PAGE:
Via Toledo is the longest street in Naples city at 3 km. It is an ordinary shopping street for ordinary people, just like Via Chiaia, another street with mass-market stores, democratic prices, and an emphasis on youth fashion. The most tempting places for avid shopaholics are the Neapolitan outlet stores, where year-round discounts start at 30% and peak during the sales season. The largest ones are La Reggia Designer, Centro Commerciale Campania, and Vulcano Buono, located in the suburbs of Naples. From Naples came pottery, Ischia thermal cosmetics, handmade "presepe" dolls, and figurines of Pulcinella, the protagonist of the Commedia dell'arte and the symbol of the city. Good but not cheap cameos on shells, onyx, or coral. A popular souvenir is Limoncello liqueur (about 10 EUR) and huge lemons for 3-4 EUR apiece.
Taste the local cuisine
The role of the first fiddle in Neapolitan cuisine undoubtedly belongs to pizza. And how else could it be, if Naples is the birthplace of this famous dish, which with Italian ease has flooded the rest of the world? The classic is Margarita pizza, with tomatoes, mozzarella, and basil, which gives it the colors of the national flag. If we believe the movie "Eat, Pray, Love", it was this pizza that helped the heroine Julia Roberts cheer up. Like all Italians, Neapolitans adore pasta in all its guises. A local culinary highlight is spaghetti with a spicy puttanesca sauce based on olive oil, garlic, and chili peppers. Another true Neapolitan dish is ravioli "Caprese". They are filled with soft Capri cheese, parmesan, and eggs and served with a sauce of ripe tomatoes and basil. A typical dessert in Naples city is sfogliatella, a puff pastry made of the finest pastry with a sweet filling of ricotta, cinnamon, and citrus. It competes with the chocolate and almond Caprese cake soaked in liquor and filled with ricotta, whipped cream, fruit, and chocolate paste. A great complement to the local cuisine is the white wine, Lacrima Christi, from grapes grown on the volcanic soils of the slopes of Vesuvius. A variety of citrus-based liqueurs are preferred as a digestif.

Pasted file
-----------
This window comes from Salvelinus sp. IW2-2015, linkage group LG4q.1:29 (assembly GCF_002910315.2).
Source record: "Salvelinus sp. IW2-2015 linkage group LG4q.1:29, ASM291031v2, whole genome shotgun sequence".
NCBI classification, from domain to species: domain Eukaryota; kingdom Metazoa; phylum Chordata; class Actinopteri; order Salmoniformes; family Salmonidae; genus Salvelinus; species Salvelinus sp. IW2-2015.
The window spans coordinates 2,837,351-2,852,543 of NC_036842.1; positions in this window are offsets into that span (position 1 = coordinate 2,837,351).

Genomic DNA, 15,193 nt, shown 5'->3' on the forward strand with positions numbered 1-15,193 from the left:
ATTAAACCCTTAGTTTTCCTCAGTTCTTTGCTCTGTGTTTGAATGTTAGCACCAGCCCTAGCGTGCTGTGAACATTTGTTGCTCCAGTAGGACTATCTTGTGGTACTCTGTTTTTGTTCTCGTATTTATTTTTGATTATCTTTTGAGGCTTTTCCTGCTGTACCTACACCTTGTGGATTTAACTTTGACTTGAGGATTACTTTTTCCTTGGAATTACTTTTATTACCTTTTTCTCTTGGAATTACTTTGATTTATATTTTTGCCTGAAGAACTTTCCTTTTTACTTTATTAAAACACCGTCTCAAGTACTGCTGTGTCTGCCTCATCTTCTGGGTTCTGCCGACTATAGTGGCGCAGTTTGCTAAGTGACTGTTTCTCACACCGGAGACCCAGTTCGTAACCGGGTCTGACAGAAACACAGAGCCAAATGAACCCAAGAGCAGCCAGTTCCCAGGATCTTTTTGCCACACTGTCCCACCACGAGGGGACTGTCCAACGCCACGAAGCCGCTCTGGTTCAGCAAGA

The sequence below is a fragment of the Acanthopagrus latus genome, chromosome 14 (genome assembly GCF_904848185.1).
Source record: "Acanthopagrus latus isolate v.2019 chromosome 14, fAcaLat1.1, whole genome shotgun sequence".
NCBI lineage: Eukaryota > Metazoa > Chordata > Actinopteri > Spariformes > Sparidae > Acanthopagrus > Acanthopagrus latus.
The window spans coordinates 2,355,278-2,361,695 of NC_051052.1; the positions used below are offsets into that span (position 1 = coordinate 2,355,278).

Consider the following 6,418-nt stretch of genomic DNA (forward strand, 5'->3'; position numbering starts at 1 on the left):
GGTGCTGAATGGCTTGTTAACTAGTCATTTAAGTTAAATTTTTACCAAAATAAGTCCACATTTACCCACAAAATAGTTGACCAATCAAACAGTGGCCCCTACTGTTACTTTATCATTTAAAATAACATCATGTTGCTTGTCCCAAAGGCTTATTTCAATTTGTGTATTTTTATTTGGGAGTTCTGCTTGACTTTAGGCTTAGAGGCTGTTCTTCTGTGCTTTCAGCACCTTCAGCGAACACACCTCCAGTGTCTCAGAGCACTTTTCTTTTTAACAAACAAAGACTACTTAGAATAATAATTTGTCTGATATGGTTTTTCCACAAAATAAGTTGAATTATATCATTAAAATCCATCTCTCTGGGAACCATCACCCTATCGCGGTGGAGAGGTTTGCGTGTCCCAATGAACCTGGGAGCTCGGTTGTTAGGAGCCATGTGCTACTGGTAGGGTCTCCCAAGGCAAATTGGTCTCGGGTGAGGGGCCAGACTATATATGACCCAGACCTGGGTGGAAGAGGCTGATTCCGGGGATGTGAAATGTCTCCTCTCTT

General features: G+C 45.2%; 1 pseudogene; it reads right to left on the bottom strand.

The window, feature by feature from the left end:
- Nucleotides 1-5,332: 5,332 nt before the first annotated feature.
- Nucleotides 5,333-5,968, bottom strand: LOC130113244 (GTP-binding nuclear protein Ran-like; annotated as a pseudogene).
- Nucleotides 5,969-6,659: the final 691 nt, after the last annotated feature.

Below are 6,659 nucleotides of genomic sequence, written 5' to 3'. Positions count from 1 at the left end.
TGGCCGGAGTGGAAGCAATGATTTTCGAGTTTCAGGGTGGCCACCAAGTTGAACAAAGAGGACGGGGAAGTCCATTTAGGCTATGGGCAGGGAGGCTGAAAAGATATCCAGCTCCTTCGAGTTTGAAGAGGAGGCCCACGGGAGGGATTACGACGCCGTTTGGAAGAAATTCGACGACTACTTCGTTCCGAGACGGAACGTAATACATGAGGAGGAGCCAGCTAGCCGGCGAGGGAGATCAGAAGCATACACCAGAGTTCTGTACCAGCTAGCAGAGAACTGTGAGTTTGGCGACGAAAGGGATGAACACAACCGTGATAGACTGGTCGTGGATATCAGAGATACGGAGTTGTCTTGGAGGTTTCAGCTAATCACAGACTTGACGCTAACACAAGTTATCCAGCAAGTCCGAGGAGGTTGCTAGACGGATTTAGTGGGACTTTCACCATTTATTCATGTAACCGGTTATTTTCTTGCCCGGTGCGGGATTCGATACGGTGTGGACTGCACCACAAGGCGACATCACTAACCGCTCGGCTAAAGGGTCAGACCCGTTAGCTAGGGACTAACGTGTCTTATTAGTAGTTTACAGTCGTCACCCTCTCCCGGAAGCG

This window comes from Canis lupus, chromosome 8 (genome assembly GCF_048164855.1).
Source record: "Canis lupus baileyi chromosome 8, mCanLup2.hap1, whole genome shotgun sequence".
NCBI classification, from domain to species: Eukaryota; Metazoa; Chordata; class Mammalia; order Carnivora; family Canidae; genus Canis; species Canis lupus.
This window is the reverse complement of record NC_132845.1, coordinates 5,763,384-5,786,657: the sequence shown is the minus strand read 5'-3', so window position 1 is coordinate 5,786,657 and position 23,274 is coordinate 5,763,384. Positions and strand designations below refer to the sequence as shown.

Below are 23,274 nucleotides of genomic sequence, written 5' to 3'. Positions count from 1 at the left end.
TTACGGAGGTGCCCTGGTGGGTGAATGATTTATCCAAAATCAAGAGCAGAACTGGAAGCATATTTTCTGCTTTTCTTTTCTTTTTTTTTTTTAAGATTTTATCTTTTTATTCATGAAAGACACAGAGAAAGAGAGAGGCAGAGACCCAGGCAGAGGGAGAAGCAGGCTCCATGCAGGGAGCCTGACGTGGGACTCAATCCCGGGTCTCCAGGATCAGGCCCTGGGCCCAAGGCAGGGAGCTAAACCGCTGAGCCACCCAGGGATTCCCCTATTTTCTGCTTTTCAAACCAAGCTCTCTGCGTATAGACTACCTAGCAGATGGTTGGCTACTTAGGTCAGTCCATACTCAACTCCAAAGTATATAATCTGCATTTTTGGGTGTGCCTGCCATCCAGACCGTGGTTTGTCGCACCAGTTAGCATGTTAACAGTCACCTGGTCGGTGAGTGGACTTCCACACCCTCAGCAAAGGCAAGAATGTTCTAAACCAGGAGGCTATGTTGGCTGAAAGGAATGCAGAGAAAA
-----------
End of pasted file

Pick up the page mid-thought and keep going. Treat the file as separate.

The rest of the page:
Where to taste the local cuisine in Naples
In the evening, a table at a popular restaurant is worth booking in advance in Naples. The dinner will cost 40–50 EUR per person. Trattorias and osterias are more democratic; the average bill amounts to 20–30 EUR. But even they are far away from the Neapolitan pizzerias where a pizza from a wood-burning oven costs 4–10 EUR and a drink–2 EUR. There are more than a thousand pizzerias in Naples, and they solve the important task of not letting the city's residents and its guests feel the torment of hunger. In addition, pizzerias are open from 11:00 to 23:00. True, many of them do not work on Sundays. Popular Neapolitan establishments for those who want to eat on the go are frigitorias, of which there are especially many in the historic center. Their food is all meatballs and battered mashed potato balls with ham, cheese, and seasonings, cooked in a deep fryer. Any dish on the menu costs no more than 5 euros. It is worth pampering yourself at one of the Neapolitan pastry shops, where in addition to cakes and pastries, you will certainly be offered the famous Neapolitan coffee — strong, hot, and, like nowhere else, very sweet. Such a "pit stop" will not cost more than 10 EUR.
Hike the Vesuvio mountain